- POSTED: 11 Jul 2014 20:08
Indonesia's president on Friday urged the election chief to ensure a transparent vote count following this week's disputed presidential poll, after both sides raised fears the other may tamper with the ballots.
JAKARTA: Indonesia's president on Friday urged the election chief to ensure a transparent vote count following this week's disputed presidential poll, after both sides raised fears the other may tamper with the ballots.
Political tensions are rising after the tight election in the world's third-biggest democracy ended with both Jakarta governor Joko Widodo and his rival, ex-general Prabowo Subianto, declaring victory on Wednesday.
Most credible pollsters gave Widodo a lead in unofficial tallies, but Prabowo said that other polling institutes followed by his team showed he was the winner.
Vote tallying is a long, complex process in the world's biggest archipelago nation, and results are not expected until July 22.
On Thursday Widodo, known by his nickname Jokowi, expressed fears that the vote count could be manipulated in one of the world's most-graft ridden countries, and urged his supporters to monitor the process.
But Prabowo hit back, saying he thought his side was being targeted.
"There are reports that some election boxes have been stolen, our witnesses are being intimidated," he told journalists, after addressing a huge crowd at a rally in Jakarta protesting Israel's bombardment of Gaza.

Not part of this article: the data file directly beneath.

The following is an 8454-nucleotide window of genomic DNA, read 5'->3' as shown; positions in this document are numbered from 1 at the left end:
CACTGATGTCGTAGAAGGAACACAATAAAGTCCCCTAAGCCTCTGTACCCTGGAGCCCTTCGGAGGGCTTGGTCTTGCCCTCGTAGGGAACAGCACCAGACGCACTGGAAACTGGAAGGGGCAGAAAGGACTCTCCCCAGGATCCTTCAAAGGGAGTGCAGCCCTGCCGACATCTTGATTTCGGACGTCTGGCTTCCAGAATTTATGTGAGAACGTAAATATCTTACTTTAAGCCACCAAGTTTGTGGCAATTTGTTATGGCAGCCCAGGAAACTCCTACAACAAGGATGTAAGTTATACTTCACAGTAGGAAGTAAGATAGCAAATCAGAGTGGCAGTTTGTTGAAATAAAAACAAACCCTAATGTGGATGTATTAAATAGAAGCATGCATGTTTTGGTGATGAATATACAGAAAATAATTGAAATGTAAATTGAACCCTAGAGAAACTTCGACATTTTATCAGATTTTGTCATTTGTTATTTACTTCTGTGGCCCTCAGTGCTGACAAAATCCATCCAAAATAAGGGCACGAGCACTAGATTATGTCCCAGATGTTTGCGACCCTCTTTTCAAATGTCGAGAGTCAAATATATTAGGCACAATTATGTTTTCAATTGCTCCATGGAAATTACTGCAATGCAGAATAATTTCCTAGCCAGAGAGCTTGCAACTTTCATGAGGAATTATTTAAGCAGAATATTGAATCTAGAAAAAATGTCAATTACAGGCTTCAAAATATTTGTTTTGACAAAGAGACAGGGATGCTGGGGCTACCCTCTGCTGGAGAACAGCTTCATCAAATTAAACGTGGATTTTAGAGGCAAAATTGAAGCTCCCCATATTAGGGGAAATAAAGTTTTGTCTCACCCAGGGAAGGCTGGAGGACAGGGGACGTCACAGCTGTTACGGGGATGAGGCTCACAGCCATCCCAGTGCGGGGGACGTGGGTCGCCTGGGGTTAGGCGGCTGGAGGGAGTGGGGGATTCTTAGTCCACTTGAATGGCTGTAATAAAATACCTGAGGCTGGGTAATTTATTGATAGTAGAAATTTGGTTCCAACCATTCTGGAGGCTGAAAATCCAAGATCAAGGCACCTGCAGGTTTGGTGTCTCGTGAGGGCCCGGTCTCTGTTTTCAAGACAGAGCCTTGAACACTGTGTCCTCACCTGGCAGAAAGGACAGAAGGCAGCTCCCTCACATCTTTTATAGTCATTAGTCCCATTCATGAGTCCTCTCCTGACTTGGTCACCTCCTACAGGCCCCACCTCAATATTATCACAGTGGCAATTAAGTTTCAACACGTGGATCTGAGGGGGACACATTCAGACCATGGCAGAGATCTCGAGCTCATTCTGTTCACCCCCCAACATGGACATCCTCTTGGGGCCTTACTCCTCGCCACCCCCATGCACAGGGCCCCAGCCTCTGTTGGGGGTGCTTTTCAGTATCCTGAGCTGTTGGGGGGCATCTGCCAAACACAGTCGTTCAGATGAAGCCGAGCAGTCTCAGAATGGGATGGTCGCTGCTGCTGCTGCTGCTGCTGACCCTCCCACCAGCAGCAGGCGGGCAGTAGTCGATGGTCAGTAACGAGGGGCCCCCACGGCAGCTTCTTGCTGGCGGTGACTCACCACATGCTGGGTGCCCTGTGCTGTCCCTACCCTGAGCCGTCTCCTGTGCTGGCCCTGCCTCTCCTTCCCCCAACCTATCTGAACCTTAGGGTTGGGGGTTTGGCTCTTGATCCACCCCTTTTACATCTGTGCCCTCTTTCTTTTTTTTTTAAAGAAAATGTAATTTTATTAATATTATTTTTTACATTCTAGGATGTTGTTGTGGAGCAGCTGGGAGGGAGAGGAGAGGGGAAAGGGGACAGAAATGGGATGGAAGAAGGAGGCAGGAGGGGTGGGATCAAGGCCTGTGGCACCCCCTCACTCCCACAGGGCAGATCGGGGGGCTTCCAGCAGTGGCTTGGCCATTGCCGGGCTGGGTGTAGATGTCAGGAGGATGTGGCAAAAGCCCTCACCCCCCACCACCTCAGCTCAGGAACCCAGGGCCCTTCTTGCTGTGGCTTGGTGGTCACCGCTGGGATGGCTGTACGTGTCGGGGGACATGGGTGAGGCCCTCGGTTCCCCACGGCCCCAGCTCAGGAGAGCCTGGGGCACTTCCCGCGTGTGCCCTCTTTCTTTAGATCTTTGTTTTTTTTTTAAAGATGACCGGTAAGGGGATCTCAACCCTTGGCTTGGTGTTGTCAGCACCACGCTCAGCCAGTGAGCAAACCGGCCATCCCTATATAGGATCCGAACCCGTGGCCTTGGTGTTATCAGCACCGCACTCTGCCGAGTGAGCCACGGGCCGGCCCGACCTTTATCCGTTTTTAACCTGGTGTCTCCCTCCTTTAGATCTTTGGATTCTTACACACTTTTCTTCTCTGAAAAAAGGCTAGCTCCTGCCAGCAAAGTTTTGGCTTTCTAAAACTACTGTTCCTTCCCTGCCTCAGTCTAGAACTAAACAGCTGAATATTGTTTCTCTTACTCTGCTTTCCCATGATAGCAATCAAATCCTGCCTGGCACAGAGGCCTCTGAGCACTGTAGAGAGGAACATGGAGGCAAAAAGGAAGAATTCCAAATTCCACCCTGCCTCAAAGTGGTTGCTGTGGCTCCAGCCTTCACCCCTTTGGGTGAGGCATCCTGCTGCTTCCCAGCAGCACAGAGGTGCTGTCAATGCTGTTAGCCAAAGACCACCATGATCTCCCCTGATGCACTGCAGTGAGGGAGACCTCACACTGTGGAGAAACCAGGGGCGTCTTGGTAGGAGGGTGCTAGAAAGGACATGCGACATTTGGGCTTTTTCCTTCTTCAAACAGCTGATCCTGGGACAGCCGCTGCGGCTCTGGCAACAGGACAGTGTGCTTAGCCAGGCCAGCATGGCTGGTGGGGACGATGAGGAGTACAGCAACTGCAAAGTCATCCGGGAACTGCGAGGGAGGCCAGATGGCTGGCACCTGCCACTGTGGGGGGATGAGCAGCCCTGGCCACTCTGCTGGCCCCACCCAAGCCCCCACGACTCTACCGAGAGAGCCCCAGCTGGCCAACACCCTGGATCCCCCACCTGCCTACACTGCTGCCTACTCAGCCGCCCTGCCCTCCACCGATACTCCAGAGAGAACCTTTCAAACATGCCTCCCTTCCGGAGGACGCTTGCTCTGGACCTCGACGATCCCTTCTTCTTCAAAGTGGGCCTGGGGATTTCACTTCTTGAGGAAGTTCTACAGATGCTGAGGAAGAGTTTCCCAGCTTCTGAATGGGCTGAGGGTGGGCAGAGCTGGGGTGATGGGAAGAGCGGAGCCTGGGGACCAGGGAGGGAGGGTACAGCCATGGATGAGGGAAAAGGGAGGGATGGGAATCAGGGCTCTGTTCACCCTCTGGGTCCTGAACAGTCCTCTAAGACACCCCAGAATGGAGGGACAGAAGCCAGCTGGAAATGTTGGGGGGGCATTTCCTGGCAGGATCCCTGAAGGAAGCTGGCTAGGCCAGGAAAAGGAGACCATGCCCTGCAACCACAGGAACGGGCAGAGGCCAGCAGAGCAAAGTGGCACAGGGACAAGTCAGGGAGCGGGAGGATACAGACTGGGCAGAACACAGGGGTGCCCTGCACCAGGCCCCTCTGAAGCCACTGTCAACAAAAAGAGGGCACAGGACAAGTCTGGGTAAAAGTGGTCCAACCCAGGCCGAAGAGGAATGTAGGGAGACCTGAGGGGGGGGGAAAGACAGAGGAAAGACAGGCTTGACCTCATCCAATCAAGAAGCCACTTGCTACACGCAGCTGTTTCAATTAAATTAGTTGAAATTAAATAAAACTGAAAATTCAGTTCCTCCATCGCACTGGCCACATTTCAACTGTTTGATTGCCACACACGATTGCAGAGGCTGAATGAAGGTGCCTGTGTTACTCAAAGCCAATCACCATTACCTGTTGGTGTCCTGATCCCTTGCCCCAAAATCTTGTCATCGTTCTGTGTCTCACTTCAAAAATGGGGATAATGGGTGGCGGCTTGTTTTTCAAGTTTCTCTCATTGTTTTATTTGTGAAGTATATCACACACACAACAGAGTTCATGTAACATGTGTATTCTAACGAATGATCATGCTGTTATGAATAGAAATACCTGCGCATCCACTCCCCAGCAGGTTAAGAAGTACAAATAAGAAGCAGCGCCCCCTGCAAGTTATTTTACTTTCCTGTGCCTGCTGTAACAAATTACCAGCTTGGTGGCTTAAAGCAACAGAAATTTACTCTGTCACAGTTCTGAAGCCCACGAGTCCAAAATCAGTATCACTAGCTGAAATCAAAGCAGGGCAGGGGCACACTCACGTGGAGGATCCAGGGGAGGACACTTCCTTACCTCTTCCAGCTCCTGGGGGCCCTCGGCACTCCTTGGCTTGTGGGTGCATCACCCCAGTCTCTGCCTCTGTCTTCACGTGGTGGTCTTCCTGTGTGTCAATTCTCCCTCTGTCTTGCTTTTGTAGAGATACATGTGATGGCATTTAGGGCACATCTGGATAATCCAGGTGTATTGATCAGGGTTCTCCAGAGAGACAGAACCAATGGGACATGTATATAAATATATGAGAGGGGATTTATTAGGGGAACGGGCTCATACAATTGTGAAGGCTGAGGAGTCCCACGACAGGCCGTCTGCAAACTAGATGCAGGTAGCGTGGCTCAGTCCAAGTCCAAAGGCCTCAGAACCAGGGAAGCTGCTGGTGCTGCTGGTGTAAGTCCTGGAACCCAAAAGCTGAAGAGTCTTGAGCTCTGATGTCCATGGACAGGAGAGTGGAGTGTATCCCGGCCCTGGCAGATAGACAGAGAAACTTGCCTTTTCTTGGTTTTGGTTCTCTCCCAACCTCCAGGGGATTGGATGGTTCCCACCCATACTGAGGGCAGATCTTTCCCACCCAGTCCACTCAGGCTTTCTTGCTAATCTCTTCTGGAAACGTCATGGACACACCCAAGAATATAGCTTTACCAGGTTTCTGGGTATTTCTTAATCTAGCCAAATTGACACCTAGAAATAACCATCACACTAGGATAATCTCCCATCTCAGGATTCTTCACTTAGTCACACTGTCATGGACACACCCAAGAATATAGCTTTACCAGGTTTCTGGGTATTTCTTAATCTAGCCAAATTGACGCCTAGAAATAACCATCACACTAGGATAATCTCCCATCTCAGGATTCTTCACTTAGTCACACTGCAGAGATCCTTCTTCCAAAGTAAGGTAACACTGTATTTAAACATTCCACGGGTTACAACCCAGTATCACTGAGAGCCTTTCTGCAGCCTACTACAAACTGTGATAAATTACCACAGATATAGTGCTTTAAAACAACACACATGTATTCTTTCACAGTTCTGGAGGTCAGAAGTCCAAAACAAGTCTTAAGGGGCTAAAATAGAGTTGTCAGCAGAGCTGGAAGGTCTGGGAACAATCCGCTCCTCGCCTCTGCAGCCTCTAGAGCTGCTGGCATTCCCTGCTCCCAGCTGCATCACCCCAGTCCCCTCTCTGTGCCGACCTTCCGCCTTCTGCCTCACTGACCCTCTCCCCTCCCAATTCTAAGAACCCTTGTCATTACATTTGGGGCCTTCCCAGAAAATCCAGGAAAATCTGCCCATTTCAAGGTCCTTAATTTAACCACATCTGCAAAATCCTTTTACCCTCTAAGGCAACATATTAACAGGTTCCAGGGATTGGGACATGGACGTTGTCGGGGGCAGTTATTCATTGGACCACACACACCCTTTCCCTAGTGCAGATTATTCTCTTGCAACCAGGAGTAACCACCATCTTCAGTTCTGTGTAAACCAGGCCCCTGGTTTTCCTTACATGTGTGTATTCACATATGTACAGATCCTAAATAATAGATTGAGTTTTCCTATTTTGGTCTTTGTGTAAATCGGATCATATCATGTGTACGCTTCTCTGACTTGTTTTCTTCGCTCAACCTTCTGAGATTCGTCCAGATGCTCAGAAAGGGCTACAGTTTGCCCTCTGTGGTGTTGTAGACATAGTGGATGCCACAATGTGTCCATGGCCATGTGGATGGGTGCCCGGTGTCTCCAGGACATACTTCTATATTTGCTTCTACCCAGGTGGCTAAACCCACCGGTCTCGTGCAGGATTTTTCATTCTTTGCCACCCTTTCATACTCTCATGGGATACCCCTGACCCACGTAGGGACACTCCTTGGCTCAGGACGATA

Outgoing President Susilo Bambang Yudhoyono stepped into the row Friday, saying the role of the election commission was now "important and critical" and that he had spoken to the head of the body.
"I suggested that the (commission) invite both candidates and their teams to monitor the counting process so they can see the counting on a day-by-day basis," he said.
This means that "when it is announced, they know that the process has been carried out carefully", he said, talking to journalists at the presidential palace in Jakarta before a cabinet meeting.
He added the election chief had welcomed the suggestion.
Widodo, 53, is the first serious presidential contender without deep roots in the era of former president Suharto, and he has won huge popularity with his common touch.
Prabowo, 63, was a top military figure in the time of Suharto. He has admitted ordering the abduction of democracy activists before the strongman's downfall, and was formerly married to one of his daughters.